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As Colorado fills up with people and our forests evolve in response to a changing climate, what happens to our renowned wildlife? Can we make space for migrating game herds and dispersing species?

With more traffic, U.S. Highway 160 and others become greater barriers to safe passage of deer and elk herds. Expanded commercial and recreational development like the Village at Wolf Creek will fragment previously intact corridors for wildlife movement. Even the type and location of needed habitats could shift dramatically.

Wildlife advocates are responding with a suite of suggested remedies. Wildlife moves across landscapes without regard to ownership, so it necessarily means both public land managers and private landowners need to cooperate, and states and federal agencies can’t limit themselves narrowly to their own separate fiefdoms.

At the federal level, New Mexico Sen. Tom Udall and others have proposed a Wildlife Corridors Conservation Act to create more tools for protecting migration routes. Our neighbors in New Mexico passed a state wildlife corridors act earlier this year. Colorado Parks and Wildlife has emphasized the need to ratchet up awareness and protection of corridors. And even former Interior Secretary Ryan Zinke issued an order to conserve big-game migration corridors and winter range.

Hence, with all of this activity agitating for increased concern and elevated action to protect wildlife corridors, the new management plan just announced by the Rio Grande National Forest is astonishingly tone deaf. Our national forest neighbors to the east finalized their long-awaited 20-year vision and ignored widespread calls for action to elevate wildlife corridors.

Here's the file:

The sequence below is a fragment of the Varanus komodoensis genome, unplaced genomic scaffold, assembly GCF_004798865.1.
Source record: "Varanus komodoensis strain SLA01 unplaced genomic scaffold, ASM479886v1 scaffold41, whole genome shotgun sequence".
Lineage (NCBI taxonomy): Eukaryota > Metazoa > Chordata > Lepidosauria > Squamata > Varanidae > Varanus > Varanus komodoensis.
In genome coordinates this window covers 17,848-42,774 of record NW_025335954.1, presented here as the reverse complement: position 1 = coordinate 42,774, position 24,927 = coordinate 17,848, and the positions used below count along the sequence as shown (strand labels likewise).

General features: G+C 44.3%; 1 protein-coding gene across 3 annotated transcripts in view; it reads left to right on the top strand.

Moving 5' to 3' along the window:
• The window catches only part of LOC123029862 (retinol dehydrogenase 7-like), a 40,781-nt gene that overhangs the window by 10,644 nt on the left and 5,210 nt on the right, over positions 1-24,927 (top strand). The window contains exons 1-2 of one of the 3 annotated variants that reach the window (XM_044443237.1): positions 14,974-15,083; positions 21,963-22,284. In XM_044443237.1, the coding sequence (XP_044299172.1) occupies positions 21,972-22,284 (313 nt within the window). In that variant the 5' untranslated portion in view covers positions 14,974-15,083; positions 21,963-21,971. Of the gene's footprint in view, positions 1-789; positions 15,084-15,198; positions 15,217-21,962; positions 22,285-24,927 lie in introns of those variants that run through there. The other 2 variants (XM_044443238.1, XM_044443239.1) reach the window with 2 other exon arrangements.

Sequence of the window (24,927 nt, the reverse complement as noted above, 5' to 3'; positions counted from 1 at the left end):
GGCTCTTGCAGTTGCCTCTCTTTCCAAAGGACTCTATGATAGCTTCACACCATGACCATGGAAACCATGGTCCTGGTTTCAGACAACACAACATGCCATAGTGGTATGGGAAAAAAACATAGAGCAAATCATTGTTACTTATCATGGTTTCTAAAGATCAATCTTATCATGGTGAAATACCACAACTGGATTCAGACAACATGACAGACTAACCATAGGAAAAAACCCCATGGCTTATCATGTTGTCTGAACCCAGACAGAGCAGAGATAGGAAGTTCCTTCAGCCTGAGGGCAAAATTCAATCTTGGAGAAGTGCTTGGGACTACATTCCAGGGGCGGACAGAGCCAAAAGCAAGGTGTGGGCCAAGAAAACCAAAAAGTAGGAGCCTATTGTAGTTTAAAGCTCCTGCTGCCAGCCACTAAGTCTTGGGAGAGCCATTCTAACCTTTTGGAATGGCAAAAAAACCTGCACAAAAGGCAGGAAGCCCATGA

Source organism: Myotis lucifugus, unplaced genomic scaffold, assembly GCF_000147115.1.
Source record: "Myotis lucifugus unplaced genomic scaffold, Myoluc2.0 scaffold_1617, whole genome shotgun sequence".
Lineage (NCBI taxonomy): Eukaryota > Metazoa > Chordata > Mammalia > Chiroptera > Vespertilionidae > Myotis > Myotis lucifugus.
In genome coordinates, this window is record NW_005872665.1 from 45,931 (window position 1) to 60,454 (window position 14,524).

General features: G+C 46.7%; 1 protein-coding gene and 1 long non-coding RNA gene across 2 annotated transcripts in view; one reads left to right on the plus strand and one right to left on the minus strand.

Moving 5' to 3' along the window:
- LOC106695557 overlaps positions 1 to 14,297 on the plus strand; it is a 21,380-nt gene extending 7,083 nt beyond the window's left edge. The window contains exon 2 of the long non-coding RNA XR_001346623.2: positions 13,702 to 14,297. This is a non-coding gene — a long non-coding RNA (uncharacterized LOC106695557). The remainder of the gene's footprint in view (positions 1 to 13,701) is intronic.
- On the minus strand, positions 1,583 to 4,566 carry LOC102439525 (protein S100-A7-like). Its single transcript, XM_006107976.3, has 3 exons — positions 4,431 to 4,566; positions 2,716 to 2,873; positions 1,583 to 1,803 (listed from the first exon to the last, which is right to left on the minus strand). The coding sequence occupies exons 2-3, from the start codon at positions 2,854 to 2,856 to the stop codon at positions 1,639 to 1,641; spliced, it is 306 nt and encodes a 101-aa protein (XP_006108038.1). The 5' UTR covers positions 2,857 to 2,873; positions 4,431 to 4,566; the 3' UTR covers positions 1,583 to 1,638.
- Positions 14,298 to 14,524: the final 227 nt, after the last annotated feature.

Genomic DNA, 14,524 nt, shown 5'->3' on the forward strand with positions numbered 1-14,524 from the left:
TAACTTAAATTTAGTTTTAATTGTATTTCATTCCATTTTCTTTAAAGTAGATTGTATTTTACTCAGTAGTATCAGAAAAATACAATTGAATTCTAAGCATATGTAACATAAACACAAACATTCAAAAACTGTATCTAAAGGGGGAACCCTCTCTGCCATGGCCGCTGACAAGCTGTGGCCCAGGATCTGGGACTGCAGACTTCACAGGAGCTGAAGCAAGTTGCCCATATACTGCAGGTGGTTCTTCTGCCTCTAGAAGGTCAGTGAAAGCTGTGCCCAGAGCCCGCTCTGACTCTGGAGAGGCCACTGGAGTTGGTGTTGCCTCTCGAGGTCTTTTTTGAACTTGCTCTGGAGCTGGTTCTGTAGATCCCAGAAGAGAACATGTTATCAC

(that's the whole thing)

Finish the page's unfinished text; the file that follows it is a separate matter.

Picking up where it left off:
It’s a disappointing example of compartmentalization taken to the extreme. Immediately adjacent across the state line in New Mexico, the Carson National Forest unveiled its draft plan and highlighted extraordinary wildlife values there around San Antonio Mountain with a dedicated Wildlife Management Area.

But it’s as though an administrative wall exists at the state line. A broad consortium of sporting organizations touted the need for a matching wildlife focus on the Colorado side of the state boundary, on the Rio Grande National Forest. Groups spearheaded by National Wildlife Federation, Trout Unlimited and Backcountry Hunters and Anglers called on the Rio Grande to similarly highlight wildlife corridor protections along Cumbres Pass, to no avail.

How can we improve coordination among the many entities that control disparate aspects of wildlife corridors? Having the Interior Department and state wildlife agencies and elected officials and some national forests all calling for action to protect wildlife corridors isn’t enough if one critical player, like the Rio Grande National Forest, is missing in action.

Groups are collectively promoting a number of key wildlife corridors in the Rio Grande watershed across both states. Another corridor highlighted contains the headwaters of the Chama River, one of the Rio Grande’s most significant tributaries.

And farther north lies the most crucial wildlife corridor for lynx in the southern Rocky Mountains, the critical connection across Wolf Creek Pass and one that could be forever destroyed if the pass is converted into a city of 10,000 people.

We fortunately don’t have an actual wall at the state line, just an administrative one. We still have the time and means to guarantee corridors for successful wildlife movement across the state boundaries. But it requires coordinated action.

Over the next two months, the Rio Grande National Forest is accepting feedback on its final plan. With the combined influence of the state wildlife managers and the public, perhaps the Rio Grande can be persuaded to reconsider its approach to protecting critical wildlife corridors.

To find out more about the corridors at risk in the Rio Grande watershed, visit

This content first published in The Durango Herald’s Thinking Green Column here.

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